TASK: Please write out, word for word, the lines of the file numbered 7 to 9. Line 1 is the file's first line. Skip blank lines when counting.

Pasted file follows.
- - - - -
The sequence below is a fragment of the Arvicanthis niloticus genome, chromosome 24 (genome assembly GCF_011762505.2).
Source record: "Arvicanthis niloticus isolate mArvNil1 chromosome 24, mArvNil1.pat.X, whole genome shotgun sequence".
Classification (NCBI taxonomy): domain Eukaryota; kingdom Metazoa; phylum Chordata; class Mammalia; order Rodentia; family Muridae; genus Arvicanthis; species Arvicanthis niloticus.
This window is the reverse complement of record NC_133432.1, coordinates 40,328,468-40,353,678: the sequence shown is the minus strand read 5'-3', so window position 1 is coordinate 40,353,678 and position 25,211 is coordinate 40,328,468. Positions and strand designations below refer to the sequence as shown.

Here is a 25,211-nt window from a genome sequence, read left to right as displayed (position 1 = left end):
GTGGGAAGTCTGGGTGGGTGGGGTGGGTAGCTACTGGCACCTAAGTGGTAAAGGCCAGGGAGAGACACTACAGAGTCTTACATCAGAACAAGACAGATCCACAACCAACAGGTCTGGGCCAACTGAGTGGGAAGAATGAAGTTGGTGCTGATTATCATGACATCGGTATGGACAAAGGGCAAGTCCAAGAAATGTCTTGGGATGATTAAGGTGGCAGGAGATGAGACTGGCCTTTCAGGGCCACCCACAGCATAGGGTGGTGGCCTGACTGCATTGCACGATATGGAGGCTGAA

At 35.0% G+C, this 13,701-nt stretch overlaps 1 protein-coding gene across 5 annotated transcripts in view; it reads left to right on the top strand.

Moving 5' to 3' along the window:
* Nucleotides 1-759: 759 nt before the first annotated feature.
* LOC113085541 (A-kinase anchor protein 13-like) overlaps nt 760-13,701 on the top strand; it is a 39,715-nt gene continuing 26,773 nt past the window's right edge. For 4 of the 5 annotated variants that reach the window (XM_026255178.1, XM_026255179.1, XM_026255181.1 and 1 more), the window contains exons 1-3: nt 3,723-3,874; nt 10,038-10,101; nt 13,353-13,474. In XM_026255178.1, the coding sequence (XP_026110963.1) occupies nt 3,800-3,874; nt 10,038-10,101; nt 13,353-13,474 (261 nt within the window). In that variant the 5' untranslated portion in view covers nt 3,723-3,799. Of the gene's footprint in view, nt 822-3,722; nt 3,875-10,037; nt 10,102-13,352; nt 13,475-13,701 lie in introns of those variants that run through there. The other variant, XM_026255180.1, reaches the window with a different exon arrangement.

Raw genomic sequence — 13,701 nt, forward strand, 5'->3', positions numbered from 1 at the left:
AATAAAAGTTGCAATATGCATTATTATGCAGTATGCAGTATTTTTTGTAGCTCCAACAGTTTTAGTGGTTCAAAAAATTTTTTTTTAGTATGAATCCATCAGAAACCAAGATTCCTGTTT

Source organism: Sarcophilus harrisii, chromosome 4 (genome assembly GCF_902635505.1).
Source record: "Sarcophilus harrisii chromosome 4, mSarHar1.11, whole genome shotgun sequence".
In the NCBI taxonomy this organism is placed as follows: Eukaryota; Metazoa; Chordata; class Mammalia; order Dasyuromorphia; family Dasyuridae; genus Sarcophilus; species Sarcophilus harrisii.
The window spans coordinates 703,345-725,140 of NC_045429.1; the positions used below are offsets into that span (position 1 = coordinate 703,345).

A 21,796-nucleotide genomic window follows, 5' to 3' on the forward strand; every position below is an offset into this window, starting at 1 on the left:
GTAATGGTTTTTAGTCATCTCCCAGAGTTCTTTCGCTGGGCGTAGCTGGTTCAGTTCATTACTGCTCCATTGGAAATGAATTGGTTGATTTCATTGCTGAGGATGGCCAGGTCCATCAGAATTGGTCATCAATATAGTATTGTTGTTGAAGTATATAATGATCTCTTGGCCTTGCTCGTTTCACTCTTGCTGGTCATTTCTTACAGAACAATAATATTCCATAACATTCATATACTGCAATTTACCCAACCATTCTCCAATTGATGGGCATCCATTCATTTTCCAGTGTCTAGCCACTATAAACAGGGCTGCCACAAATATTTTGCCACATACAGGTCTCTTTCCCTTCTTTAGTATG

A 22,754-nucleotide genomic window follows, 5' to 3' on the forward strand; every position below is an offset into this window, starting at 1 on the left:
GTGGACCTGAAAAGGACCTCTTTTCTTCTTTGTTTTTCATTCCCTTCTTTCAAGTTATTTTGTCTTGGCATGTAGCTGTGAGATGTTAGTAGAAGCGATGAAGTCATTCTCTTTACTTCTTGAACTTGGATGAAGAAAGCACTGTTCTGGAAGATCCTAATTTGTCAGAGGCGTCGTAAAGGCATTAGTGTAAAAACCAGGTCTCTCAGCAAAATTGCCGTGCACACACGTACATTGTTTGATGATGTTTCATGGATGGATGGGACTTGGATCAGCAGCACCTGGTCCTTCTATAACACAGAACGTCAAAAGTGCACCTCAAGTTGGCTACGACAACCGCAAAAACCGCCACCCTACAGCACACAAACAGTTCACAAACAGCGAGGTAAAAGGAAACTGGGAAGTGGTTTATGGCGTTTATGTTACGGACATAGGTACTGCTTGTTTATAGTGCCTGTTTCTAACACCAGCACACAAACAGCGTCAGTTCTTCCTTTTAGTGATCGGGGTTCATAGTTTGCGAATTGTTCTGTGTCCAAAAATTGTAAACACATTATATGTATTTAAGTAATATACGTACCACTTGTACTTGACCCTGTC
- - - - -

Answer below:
At 35.0% G+C, this 13,701-nt stretch overlaps 1 protein-coding gene across 5 annotated transcripts in view; it reads left to right on the top strand.

Moving 5' to 3' along the window:
* Nucleotides 1-759: 759 nt before the first annotated feature.